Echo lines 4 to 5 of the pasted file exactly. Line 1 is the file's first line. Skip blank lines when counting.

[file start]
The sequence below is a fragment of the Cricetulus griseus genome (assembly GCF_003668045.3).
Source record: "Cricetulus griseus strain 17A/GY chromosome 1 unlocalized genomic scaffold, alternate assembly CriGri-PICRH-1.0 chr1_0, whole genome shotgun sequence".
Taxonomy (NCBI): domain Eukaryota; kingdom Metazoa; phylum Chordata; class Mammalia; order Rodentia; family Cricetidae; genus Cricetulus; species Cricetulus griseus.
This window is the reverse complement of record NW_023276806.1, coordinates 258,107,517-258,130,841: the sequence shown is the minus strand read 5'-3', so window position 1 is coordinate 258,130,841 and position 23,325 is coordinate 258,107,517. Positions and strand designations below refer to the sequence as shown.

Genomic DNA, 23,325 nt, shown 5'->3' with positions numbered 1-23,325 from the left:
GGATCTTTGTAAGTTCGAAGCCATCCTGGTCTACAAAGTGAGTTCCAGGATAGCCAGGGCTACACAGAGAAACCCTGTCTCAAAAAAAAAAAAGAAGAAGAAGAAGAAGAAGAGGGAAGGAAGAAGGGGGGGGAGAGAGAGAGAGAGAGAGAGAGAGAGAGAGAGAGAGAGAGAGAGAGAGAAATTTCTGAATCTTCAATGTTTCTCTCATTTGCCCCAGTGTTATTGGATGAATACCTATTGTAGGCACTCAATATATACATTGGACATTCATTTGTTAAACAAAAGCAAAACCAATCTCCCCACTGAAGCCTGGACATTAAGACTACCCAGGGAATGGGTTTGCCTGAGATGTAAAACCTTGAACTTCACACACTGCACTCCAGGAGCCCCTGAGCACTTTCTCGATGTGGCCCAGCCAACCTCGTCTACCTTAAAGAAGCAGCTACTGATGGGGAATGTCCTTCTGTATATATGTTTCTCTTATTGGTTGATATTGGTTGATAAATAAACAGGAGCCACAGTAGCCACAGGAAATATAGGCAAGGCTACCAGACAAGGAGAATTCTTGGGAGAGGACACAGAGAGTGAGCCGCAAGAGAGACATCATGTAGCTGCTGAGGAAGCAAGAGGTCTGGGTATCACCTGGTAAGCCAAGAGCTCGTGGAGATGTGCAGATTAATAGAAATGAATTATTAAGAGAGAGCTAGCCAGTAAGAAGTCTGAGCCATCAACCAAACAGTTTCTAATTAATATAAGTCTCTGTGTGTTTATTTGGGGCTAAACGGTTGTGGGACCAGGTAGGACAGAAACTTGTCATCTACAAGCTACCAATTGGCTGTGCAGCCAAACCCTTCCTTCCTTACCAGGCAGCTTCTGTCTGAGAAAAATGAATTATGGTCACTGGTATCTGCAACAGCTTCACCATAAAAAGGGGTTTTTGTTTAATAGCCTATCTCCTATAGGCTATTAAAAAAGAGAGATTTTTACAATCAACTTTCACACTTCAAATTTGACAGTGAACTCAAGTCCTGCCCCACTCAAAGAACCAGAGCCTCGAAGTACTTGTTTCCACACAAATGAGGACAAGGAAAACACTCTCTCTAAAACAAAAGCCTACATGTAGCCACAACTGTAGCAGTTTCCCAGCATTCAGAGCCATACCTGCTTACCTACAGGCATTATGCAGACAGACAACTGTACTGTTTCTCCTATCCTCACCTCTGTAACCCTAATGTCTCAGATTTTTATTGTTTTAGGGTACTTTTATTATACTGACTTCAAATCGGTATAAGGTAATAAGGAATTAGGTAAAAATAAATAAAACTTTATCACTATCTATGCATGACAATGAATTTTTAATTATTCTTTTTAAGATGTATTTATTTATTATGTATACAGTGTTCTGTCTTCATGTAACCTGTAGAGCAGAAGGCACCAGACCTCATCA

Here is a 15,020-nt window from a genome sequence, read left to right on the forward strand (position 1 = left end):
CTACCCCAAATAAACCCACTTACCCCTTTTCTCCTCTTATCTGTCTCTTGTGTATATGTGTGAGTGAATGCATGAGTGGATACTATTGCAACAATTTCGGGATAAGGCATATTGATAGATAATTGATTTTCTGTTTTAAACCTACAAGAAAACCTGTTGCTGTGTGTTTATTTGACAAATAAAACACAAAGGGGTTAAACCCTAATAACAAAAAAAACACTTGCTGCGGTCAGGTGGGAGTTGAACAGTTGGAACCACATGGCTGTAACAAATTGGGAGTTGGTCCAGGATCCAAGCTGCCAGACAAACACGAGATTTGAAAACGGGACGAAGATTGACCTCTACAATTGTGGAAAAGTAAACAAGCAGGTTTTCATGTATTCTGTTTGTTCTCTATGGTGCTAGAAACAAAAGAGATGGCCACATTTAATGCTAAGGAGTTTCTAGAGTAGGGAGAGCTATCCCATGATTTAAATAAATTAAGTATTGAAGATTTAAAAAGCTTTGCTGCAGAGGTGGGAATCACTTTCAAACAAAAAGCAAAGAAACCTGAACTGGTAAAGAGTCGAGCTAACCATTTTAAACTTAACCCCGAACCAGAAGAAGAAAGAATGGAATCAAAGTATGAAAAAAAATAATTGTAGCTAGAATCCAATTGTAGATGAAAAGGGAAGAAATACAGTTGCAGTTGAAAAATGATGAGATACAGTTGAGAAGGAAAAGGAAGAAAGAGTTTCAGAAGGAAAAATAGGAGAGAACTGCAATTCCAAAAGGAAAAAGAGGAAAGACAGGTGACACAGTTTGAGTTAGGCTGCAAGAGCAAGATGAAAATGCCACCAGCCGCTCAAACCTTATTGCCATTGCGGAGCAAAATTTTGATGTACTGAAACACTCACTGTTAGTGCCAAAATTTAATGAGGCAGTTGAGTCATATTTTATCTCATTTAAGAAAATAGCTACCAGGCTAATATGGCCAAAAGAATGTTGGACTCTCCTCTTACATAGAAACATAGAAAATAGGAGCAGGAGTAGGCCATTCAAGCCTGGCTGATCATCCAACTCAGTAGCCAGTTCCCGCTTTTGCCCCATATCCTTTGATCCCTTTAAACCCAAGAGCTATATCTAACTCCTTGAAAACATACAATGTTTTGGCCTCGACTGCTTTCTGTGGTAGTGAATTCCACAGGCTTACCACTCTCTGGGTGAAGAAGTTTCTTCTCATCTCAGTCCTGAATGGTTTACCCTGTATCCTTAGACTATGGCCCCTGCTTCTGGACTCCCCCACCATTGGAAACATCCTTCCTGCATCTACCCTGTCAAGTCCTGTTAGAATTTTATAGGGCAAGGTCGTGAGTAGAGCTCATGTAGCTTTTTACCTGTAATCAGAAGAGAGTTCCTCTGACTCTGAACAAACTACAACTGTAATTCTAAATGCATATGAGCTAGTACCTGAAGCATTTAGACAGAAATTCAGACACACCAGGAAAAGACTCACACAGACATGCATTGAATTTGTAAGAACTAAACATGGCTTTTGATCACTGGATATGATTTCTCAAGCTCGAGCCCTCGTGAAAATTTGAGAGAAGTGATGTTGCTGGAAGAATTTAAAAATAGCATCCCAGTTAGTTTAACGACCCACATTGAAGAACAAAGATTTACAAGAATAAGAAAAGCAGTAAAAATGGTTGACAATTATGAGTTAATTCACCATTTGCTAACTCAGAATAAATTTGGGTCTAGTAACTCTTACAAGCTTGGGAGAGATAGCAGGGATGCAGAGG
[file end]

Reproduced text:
This window is the reverse complement of record NW_023276806.1, coordinates 258,107,517-258,130,841: the sequence shown is the minus strand read 5'-3', so window position 1 is coordinate 258,130,841 and position 23,325 is coordinate 258,107,517. Positions and strand designations below refer to the sequence as shown.

Genomic DNA, 23,325 nt, shown 5'->3' with positions numbered 1-23,325 from the left: